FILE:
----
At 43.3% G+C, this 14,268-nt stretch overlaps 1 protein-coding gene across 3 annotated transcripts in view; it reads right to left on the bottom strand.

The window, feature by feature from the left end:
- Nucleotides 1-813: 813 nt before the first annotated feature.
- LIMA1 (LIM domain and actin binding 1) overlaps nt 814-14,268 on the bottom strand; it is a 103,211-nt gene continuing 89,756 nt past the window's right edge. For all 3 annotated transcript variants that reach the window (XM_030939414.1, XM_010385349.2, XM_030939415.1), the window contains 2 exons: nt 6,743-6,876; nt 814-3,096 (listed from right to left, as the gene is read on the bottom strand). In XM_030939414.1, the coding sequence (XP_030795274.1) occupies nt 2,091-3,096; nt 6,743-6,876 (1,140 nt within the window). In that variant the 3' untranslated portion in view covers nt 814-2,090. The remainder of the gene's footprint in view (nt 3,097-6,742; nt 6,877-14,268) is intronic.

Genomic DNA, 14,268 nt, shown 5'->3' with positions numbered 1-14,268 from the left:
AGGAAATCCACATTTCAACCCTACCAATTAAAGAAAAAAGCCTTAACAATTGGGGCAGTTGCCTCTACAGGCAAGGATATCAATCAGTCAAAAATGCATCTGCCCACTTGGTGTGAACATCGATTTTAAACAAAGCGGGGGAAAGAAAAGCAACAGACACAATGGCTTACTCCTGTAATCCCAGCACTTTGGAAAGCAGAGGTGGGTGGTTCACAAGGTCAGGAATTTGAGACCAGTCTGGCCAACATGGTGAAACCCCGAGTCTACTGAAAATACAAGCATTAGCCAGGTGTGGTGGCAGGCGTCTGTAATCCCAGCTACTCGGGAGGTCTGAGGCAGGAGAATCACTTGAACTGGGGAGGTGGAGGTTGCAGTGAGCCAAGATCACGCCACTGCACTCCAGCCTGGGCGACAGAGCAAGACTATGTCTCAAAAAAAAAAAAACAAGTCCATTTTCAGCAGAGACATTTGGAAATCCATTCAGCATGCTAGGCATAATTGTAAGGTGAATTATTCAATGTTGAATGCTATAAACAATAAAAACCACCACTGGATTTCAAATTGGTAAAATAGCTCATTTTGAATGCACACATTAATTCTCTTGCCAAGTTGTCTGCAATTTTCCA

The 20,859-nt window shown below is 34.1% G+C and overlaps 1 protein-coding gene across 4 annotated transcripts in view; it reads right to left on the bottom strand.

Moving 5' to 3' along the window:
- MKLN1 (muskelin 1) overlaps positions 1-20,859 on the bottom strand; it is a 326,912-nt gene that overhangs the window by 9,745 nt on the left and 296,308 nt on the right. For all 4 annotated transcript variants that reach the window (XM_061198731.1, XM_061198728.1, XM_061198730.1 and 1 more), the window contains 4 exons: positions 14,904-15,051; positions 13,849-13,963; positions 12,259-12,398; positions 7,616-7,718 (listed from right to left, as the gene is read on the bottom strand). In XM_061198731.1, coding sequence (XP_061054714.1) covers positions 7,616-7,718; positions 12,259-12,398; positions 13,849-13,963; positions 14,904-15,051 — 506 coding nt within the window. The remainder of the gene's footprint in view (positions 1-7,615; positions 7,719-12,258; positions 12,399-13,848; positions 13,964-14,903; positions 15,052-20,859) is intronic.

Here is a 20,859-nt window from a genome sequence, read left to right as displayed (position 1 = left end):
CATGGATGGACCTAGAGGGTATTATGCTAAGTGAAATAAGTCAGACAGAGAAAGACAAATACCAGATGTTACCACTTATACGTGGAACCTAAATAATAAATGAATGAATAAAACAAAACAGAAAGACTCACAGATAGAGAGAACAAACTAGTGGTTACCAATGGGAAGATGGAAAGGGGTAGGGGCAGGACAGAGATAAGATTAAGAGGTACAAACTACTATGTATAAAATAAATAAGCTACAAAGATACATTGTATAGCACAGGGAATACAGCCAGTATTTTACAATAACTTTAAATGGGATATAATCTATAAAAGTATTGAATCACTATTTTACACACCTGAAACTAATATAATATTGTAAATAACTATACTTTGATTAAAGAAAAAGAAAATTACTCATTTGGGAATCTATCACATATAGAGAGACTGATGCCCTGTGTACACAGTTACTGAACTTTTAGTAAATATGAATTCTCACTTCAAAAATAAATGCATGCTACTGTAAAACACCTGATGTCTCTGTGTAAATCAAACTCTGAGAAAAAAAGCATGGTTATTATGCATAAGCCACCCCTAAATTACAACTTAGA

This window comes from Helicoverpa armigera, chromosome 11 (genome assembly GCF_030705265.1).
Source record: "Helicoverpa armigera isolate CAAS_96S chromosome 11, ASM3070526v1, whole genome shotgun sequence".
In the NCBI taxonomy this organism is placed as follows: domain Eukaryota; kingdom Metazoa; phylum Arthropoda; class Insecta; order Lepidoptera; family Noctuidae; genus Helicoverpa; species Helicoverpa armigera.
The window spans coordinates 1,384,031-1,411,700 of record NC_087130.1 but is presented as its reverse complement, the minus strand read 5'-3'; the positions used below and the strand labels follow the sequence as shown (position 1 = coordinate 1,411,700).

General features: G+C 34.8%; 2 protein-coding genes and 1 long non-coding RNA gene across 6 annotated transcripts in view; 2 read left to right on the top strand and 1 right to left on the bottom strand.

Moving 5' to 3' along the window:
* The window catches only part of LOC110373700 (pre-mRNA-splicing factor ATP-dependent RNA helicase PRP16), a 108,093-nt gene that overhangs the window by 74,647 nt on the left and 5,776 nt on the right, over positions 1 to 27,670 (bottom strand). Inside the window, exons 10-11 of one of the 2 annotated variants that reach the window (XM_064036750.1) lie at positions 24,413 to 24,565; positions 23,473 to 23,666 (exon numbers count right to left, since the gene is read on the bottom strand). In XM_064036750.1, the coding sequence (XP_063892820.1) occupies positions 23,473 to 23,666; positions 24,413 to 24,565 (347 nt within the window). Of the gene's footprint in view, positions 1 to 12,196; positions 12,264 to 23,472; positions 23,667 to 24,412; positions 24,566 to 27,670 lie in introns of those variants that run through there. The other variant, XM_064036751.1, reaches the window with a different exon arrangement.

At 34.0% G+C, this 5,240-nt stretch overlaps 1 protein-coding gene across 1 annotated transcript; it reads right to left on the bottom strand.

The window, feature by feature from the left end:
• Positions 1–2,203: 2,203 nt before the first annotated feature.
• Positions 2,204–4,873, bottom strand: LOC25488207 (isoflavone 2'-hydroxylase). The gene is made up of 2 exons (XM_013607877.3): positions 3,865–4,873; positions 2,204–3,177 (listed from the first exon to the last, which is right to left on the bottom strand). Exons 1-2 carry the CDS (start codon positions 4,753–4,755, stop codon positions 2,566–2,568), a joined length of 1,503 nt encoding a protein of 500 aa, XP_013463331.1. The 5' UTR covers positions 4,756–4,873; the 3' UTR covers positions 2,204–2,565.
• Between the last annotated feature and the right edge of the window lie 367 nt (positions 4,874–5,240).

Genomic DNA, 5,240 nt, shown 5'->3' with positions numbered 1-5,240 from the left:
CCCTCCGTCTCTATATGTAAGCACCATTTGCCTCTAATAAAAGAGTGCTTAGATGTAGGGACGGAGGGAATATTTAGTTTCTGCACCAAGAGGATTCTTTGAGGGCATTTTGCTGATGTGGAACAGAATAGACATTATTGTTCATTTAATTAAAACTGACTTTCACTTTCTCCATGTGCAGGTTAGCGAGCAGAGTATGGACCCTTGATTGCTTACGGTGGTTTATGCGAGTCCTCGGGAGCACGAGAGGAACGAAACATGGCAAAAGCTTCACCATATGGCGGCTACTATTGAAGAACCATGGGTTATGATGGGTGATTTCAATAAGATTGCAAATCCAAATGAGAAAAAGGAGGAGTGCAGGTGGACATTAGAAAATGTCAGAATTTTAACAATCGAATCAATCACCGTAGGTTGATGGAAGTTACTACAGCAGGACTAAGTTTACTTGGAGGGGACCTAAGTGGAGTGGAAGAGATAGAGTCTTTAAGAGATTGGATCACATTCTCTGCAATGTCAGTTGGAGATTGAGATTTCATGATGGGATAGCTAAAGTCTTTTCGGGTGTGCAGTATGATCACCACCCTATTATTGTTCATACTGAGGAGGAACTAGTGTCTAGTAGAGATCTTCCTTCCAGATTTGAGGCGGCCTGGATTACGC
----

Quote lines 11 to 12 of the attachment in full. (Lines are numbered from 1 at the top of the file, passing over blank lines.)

CATGGATGGACCTAGAGGGTATTATGCTAAGTGAAATAAGTCAGACAGAGAAAGACAAATACCAGATGTTACCACTTATACGTGGAACCTAAATAATAAATGAATGAATAAAACAAAACAGAAAGACTCACAGATAGAGAGAACAAACTAGTGGTTACCAATGGGAAGATGGAAAGGGGTAGGGGCAGGACAGAGATAAGATTAAGAGGTACAAACTACTATGTATAAAATAAATAAGCTACAAAGATACATTGTATAGCACAGGGAATACAGCCAGTATTTTACAATAACTTTAAATGGGATATAATCTATAAAAGTATTGAATCACTATTTTACACACCTGAAACTAATATAATATTGTAAATAACTATACTTTGATTAAAGAAAAAGAAAATTACTCATTTGGGAATCTATCACATATAGAGAGACTGATGCCCTGTGTACACAGTTACTGAACTTTTAGTAAATATGAATTCTCACTTCAAAAATAAATGCATGCTACTGTAAAACACCTGATGTCTCTGTGTAAATCAAACTCTGAGAAAAAAAGCATGGTTATTATGCATAAGCCACCCCTAAATTACAACTTAGA

This window comes from Helicoverpa armigera, chromosome 11 (genome assembly GCF_030705265.1).